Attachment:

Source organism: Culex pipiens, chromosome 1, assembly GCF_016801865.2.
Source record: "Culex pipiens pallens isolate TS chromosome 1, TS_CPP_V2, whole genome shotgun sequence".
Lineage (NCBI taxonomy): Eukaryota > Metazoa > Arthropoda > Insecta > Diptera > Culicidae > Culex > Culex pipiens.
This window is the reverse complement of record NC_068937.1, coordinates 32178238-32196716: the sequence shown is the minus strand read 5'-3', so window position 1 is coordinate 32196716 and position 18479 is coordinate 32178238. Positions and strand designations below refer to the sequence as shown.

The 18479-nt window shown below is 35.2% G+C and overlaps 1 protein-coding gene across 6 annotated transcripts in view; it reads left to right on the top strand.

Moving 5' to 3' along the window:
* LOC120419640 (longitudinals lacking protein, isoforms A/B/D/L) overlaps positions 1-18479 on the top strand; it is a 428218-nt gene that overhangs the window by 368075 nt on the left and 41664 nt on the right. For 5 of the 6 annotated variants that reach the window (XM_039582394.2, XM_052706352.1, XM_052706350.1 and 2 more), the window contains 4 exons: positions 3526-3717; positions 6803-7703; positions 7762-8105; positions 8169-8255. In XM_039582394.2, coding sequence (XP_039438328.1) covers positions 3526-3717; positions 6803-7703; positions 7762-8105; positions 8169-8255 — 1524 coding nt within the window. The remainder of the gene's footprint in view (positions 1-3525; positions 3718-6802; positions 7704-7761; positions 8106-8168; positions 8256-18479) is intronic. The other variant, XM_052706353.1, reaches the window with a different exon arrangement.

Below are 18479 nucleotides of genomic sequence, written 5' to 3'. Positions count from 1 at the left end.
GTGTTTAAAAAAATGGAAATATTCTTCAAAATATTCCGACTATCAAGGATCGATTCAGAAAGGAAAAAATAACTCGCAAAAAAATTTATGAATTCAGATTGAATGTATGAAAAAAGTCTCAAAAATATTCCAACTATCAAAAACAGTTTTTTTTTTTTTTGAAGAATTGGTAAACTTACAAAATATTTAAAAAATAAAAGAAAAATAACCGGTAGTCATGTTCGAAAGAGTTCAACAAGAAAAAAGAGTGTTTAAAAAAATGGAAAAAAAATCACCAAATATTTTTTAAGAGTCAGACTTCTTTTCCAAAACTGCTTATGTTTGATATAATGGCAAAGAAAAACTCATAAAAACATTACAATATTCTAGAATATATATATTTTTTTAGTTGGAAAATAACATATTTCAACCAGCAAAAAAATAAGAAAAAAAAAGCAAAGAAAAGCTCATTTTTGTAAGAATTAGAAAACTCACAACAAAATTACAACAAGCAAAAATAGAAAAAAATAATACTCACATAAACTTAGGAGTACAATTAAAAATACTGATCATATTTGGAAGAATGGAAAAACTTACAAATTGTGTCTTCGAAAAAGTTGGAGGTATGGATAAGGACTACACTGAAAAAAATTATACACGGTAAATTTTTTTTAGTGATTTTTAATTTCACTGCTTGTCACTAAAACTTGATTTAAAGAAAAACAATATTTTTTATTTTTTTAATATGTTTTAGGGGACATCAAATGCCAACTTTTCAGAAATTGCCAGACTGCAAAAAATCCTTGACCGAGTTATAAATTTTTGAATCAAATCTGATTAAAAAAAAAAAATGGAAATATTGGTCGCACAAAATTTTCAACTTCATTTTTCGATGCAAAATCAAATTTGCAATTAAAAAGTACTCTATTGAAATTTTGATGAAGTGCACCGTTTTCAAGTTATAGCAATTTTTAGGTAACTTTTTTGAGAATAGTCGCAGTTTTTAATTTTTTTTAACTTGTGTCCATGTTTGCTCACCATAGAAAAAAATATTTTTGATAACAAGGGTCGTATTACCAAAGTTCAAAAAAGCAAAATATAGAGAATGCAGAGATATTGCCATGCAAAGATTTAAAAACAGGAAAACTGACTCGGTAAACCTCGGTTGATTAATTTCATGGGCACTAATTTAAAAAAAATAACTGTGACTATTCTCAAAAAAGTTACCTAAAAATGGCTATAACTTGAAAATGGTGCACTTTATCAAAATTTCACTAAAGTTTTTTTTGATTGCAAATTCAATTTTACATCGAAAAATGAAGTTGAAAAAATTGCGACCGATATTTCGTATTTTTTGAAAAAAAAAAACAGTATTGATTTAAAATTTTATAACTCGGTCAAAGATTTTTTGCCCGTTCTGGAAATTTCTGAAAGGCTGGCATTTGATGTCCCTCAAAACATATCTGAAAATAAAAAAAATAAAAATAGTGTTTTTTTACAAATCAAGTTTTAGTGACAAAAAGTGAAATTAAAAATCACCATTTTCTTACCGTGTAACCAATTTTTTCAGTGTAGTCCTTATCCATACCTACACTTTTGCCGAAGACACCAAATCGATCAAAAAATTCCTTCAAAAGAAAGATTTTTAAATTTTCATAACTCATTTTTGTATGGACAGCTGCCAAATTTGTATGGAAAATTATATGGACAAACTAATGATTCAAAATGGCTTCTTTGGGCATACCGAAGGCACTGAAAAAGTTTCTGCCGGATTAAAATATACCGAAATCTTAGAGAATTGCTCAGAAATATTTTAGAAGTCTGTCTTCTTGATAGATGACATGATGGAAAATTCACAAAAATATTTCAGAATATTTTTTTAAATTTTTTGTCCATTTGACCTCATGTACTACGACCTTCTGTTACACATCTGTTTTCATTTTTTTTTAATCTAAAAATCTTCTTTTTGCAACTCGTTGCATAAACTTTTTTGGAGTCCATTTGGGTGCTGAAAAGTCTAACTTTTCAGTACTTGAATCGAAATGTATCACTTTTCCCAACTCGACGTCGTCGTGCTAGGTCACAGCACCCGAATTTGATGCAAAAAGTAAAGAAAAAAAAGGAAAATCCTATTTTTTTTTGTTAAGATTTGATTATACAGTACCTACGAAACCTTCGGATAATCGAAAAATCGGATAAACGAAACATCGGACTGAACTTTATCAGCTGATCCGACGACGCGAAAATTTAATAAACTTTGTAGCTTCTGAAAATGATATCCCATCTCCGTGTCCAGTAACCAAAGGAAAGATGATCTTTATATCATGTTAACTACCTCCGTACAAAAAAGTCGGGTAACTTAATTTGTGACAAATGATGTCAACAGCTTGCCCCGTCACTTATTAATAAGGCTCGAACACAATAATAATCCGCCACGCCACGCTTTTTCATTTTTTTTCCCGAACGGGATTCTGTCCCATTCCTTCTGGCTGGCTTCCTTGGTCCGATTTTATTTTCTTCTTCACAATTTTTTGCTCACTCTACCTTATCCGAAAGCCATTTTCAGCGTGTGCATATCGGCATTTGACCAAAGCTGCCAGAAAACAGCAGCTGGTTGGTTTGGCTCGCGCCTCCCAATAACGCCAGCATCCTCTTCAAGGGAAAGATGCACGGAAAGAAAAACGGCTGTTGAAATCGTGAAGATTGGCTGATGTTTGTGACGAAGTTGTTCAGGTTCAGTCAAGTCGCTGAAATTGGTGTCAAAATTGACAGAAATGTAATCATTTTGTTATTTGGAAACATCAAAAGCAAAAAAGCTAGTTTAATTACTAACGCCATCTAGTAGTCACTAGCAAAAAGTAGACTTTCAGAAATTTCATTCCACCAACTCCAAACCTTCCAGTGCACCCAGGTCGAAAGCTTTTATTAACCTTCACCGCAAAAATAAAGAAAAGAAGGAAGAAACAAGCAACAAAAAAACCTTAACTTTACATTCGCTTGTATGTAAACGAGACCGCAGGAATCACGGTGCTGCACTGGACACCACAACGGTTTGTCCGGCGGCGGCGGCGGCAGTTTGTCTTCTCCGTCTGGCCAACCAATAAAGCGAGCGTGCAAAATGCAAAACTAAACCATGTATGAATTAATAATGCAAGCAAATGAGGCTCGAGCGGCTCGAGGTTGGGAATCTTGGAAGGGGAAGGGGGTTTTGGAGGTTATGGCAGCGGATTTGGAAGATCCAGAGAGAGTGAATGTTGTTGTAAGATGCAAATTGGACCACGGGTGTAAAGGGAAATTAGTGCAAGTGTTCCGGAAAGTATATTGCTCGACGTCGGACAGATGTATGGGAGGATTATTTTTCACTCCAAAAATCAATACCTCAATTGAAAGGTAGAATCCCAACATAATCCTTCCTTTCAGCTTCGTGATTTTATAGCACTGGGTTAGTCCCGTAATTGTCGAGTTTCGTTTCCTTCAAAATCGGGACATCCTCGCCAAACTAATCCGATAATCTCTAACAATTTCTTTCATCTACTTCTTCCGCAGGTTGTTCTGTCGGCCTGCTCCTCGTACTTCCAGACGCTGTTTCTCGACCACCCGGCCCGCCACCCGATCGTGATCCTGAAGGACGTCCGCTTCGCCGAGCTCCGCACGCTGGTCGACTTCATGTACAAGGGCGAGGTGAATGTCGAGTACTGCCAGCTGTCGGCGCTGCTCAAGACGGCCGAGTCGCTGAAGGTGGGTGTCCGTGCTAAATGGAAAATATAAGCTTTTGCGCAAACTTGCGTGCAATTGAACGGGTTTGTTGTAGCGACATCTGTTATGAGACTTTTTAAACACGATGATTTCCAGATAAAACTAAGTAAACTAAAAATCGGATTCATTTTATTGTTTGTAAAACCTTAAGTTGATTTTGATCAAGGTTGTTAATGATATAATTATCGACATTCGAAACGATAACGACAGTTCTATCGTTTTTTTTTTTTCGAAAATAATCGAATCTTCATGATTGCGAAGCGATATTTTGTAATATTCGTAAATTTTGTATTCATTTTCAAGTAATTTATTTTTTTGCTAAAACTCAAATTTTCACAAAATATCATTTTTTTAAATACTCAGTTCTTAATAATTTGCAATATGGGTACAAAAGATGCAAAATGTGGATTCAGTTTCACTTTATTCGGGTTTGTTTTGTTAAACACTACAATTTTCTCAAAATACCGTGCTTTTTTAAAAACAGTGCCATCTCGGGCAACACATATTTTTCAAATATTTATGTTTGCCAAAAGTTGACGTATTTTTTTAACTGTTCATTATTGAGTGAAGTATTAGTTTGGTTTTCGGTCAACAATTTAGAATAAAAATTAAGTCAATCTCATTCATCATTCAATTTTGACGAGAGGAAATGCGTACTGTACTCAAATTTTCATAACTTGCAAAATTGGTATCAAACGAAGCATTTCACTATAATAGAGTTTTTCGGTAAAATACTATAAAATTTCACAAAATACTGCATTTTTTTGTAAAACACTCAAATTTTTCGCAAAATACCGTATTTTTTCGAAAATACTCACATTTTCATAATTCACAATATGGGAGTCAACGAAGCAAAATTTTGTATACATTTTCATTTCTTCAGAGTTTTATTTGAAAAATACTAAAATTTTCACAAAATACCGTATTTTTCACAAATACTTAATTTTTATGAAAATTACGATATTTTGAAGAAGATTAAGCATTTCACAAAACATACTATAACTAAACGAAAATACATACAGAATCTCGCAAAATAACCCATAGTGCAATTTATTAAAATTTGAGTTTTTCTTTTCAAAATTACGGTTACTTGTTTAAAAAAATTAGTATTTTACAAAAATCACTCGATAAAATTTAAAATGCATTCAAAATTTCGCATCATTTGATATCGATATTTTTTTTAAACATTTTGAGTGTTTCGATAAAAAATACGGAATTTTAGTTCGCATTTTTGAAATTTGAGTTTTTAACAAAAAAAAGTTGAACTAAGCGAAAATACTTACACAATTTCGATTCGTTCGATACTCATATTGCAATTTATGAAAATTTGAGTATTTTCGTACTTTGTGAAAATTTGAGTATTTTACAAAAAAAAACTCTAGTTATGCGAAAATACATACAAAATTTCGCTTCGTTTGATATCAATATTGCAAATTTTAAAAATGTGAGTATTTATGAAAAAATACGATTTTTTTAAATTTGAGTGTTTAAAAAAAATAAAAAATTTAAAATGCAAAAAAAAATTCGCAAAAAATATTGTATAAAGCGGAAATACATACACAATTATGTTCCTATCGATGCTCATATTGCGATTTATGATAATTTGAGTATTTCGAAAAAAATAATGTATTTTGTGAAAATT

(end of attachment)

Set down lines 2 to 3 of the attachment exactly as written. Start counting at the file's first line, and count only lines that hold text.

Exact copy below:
Source record: "Culex pipiens pallens isolate TS chromosome 1, TS_CPP_V2, whole genome shotgun sequence".
Lineage (NCBI taxonomy): Eukaryota > Metazoa > Arthropoda > Insecta > Diptera > Culicidae > Culex > Culex pipiens.